OCULAR impairments experienced by astronauts are linked to space-induced volume changes in cerebrospinal fluid (CSF), according to research presented today at the annual meeting of the Radiological Society of North America (RSNA).
In a new study, Prof Noam Alperin from the University of Miami, Coral Gables, Florida, USA, and his colleagues looked at cases of visual impairment intracranial pressure (VIIP) in astronauts at NASA. The team report that the syndrome has been identified in nearly two-thirds of long-duration mission International Space Station (ISS) astronauts. Those with VIIP have blurry vision and undergo ocular structural changes, including flattening at the back of the eyeballs. “People initially didn’t know what to make of it,” Prof Alperin explained, “and by 2010 there was growing concern as it became apparent that some of the astronauts had severe structural changes that were not fully reversible upon return to earth.”
Scientists have previously argued that the cause of VIIP could be due to the movement of vascular fluid toward the upper body while astronauts are in the microgravity of space. Dr Alperin and his team now show that CSF may also have a role in the deformations caused by the syndrome. The team looked at magnetic resonance imaging (MRI) scans taken before and soon after long-duration spaceflights in seven ISS astronauts. They compared these results with those from nine Space Shuttle astronauts who had completed short-duration missions.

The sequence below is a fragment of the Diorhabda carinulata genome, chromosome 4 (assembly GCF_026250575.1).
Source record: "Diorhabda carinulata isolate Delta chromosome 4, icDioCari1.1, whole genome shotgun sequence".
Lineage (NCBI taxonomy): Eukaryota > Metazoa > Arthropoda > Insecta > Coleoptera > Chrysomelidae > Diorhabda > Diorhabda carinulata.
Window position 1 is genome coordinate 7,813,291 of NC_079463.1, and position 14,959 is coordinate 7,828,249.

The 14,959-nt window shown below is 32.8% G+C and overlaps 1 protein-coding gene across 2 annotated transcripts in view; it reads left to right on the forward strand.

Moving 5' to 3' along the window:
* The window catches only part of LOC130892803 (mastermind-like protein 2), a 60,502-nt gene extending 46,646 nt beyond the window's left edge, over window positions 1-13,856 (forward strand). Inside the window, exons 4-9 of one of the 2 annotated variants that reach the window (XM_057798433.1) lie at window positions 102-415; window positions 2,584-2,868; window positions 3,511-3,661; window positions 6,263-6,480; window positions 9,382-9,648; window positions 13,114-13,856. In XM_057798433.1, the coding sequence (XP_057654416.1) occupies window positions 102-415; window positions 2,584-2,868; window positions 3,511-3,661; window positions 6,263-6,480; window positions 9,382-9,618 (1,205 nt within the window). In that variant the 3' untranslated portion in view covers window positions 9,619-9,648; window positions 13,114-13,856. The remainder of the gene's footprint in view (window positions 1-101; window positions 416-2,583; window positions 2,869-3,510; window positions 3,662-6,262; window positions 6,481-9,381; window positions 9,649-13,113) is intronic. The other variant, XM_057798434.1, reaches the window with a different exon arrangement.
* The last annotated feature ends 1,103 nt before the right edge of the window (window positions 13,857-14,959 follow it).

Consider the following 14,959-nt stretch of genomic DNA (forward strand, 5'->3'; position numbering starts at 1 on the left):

The results showed that long-duration astronauts had significantly increased flattening of the eyeballs and optic nerve protrusion after returning from their mission. These astronauts also had significantly greater post-flight increases in orbital and ventricular CSF volume. “The research provides, for the first time, quantitative evidence obtained from short and long-duration astronauts pointing to the primary and direct role of the CSF in the globe deformations seen in astronauts with visual impairment syndrome,” Prof Alperin said.
The team stress the need for identifying the origin of these space-induced ocular changes in order to find ways of protecting astronauts from the effects of extended exposure to microgravity. “If the ocular structural deformations are not identified early, astronauts could suffer irreversible damage,” Prof Alperin explaned. “As the eye globe becomes more flattened, the astronauts become hyperopic, or far-sighted.”
Jack Redden, Reporter